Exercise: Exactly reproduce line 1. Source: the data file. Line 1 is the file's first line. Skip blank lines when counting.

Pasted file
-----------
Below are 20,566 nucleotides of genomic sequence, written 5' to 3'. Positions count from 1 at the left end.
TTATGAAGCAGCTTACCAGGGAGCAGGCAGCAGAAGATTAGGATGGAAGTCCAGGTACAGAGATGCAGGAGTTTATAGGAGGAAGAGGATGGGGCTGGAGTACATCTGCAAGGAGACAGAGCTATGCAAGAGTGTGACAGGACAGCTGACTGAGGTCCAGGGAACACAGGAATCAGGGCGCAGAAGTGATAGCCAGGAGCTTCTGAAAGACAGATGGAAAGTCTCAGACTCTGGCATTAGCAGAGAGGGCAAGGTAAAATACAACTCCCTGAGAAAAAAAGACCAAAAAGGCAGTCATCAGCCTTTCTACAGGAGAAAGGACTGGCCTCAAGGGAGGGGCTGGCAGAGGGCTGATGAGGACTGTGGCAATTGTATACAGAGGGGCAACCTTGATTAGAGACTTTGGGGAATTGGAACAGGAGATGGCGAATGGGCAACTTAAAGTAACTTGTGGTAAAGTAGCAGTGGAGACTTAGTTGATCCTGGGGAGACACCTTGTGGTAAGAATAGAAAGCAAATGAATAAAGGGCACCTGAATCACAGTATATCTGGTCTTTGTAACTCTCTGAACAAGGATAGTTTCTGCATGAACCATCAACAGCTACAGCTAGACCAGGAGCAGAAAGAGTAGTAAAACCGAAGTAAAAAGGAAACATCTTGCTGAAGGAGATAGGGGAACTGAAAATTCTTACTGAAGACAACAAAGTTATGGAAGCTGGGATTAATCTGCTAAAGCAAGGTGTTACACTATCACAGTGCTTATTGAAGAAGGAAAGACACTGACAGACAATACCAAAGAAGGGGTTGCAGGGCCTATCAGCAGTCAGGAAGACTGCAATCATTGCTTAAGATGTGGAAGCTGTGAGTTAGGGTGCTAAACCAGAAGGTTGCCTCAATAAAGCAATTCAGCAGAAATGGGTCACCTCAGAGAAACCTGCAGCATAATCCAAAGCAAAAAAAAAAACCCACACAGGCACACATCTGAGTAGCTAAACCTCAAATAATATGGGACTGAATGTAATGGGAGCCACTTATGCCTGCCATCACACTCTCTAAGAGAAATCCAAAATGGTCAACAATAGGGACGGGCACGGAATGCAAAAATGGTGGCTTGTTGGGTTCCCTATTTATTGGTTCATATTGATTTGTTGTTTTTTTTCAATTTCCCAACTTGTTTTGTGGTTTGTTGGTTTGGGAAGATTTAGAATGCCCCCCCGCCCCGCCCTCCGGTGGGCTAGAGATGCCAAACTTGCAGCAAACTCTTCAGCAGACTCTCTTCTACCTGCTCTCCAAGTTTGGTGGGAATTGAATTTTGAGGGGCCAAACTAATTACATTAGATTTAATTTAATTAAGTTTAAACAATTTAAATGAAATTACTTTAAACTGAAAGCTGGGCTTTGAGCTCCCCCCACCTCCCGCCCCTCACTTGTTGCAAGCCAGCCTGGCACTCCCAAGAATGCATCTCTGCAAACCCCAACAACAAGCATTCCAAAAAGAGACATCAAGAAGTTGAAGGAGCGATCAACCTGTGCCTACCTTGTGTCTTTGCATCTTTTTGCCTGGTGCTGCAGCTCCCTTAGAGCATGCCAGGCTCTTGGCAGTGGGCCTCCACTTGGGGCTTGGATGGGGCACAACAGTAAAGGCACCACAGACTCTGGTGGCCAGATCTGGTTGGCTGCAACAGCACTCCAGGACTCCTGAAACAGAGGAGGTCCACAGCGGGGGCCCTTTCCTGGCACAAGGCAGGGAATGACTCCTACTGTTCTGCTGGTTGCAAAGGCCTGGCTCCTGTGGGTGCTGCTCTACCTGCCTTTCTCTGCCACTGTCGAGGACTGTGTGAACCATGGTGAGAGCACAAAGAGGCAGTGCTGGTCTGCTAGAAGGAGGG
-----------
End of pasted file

Below are 20,566 nucleotides of genomic sequence, written 5' to 3'. Positions count from 1 at the left end.